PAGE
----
“With his new album Songs of Resistance 1948 - 2018, Ribot - one of the world’s most accomplished and acclaimed guitar players - set out to assemble a set of songs that spoke to this political moment with appropriate ambition, passion, and fury. The eleven songs on the record are drawn from the World War II anti-Fascist Italian partisans, the U.S. civil rights movement, and Mexican protest ballads, as well as original compositions, and feature a wide range of guest vocalists, including Tom Waits, Steve Earle, Meshell Ndegeocello, Justin Vivian Bond, Fay Victor, Sam Amidon, and Ohene Cornelius.”
There’s an interview with Marc Ribot at the Daily Beast, under the headline, ‘Marc Ribot Leads a Musical Army Protesting Against Trump’.
Politics also figures in the interview with Noel McGhie, conducted by Pierre Crépon and Jochen Behring, in the current edition of Point of Departure. Again, no Ayler content, but well worth reading for the information it reveals about the French Free Jazz scene of the 1970s. Noel McGhie was born in Jamaica and moved to England when he was 18 to continue his trade as an electrician, but bureaucracy (one hopes) got in the way, and he took up the drums and joined a band. He went on to play with Steve Lacy, Archie Shepp and many others. This is just the first part of the interview, with more to come in the November issue.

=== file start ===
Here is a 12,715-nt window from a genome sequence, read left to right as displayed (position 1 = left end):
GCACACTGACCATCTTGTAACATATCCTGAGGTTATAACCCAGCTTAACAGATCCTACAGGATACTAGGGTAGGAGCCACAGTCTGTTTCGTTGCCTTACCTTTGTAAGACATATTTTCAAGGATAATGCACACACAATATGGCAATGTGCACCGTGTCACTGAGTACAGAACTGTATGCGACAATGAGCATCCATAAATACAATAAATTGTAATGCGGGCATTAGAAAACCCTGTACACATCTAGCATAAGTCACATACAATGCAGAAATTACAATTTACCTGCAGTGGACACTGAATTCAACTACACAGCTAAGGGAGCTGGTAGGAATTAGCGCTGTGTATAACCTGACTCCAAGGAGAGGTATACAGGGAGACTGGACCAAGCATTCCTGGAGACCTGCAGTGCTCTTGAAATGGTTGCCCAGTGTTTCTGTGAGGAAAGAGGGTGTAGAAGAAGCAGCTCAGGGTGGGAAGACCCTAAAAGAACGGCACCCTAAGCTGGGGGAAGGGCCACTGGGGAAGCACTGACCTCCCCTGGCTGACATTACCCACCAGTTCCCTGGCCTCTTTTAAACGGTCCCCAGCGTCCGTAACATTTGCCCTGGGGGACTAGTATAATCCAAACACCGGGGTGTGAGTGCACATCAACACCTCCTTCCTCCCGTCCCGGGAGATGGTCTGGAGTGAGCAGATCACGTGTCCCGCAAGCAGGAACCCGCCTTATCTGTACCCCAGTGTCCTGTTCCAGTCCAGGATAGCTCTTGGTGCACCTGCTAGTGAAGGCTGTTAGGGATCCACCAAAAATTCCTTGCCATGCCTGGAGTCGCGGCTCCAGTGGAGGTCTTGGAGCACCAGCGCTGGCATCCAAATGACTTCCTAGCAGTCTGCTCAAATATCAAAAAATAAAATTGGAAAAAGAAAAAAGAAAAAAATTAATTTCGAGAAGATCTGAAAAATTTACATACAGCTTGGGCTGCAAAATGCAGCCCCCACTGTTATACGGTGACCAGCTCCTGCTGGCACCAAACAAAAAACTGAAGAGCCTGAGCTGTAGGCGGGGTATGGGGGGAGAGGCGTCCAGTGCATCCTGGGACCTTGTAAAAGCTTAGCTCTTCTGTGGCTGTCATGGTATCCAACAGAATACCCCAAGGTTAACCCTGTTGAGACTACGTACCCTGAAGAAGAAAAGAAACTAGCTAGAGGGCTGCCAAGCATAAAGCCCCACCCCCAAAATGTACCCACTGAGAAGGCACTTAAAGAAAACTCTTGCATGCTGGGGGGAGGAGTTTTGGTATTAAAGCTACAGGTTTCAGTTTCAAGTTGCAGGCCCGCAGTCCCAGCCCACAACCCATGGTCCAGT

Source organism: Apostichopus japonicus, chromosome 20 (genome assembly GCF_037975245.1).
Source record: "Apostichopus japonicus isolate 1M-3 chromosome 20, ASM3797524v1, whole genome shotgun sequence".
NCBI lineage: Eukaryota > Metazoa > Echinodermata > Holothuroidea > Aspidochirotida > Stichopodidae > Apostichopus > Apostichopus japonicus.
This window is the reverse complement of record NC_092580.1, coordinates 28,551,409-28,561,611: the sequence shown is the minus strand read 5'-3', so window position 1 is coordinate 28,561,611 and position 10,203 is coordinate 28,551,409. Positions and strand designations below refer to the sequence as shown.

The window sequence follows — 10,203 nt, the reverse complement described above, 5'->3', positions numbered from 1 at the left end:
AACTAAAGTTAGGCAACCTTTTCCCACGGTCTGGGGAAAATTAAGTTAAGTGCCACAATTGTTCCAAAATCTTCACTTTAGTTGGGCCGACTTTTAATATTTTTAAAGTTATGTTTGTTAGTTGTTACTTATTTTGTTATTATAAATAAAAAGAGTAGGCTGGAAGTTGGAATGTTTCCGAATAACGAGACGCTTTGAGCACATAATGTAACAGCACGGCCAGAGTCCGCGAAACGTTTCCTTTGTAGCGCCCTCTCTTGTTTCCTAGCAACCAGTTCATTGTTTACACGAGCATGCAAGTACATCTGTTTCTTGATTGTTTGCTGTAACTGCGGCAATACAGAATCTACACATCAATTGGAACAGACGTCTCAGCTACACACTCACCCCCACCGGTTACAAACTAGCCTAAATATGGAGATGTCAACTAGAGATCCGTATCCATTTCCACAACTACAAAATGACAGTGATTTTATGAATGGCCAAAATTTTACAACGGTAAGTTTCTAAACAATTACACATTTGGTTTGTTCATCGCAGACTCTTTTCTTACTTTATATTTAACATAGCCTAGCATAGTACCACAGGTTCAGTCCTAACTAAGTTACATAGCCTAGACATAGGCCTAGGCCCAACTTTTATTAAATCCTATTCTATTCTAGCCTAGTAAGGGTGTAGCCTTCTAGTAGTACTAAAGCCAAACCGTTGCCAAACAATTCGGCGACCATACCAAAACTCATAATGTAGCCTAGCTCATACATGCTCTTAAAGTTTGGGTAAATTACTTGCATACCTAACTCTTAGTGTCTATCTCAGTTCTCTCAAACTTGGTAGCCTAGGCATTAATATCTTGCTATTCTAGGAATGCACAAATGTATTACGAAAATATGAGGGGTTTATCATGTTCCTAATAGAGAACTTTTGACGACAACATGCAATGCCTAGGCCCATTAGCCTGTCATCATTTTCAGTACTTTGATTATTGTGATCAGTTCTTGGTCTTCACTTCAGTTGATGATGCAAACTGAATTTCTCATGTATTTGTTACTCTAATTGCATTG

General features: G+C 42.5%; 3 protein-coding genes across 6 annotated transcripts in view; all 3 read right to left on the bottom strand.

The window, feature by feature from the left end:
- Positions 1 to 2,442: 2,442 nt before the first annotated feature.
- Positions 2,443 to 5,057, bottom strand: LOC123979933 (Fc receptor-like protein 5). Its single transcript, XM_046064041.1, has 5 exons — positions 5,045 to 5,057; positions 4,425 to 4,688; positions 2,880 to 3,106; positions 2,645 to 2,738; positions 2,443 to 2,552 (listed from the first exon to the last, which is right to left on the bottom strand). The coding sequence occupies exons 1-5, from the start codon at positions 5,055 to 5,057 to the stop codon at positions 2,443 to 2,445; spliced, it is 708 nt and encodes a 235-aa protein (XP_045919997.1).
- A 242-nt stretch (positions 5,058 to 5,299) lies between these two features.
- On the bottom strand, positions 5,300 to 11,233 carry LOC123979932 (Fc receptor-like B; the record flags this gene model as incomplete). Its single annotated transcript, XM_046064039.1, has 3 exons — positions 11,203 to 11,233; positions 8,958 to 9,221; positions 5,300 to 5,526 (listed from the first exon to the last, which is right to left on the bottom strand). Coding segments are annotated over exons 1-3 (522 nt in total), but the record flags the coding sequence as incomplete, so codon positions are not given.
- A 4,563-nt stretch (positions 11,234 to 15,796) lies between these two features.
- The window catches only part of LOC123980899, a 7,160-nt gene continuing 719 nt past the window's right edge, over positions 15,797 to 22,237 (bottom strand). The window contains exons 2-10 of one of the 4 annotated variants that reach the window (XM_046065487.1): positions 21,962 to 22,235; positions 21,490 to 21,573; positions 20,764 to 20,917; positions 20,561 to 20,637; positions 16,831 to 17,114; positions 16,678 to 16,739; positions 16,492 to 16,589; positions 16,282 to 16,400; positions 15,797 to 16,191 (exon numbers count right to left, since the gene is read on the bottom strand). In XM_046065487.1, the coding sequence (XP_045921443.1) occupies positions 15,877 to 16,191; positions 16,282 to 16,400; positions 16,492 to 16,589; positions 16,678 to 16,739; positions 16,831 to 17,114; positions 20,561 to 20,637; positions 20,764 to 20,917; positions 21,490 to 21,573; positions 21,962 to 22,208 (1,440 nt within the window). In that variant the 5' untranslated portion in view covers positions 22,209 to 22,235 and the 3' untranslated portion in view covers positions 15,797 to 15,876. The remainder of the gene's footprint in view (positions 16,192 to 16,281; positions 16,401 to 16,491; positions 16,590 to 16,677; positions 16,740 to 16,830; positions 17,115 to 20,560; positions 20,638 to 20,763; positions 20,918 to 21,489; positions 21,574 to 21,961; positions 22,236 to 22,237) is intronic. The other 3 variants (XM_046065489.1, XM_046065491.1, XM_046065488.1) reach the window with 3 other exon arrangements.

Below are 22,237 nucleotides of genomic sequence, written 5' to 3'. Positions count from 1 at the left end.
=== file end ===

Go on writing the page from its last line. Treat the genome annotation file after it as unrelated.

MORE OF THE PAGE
Also, I’d recommend Bill Shoemaker's 'Page One' column on Point of Departure about John Coltrane’s 'new' album, Both Directions at Once: The Lost Album.
And talking of Coltrane
I came across this photo of John Coltrane’s funeral on the facebook Ayler group page: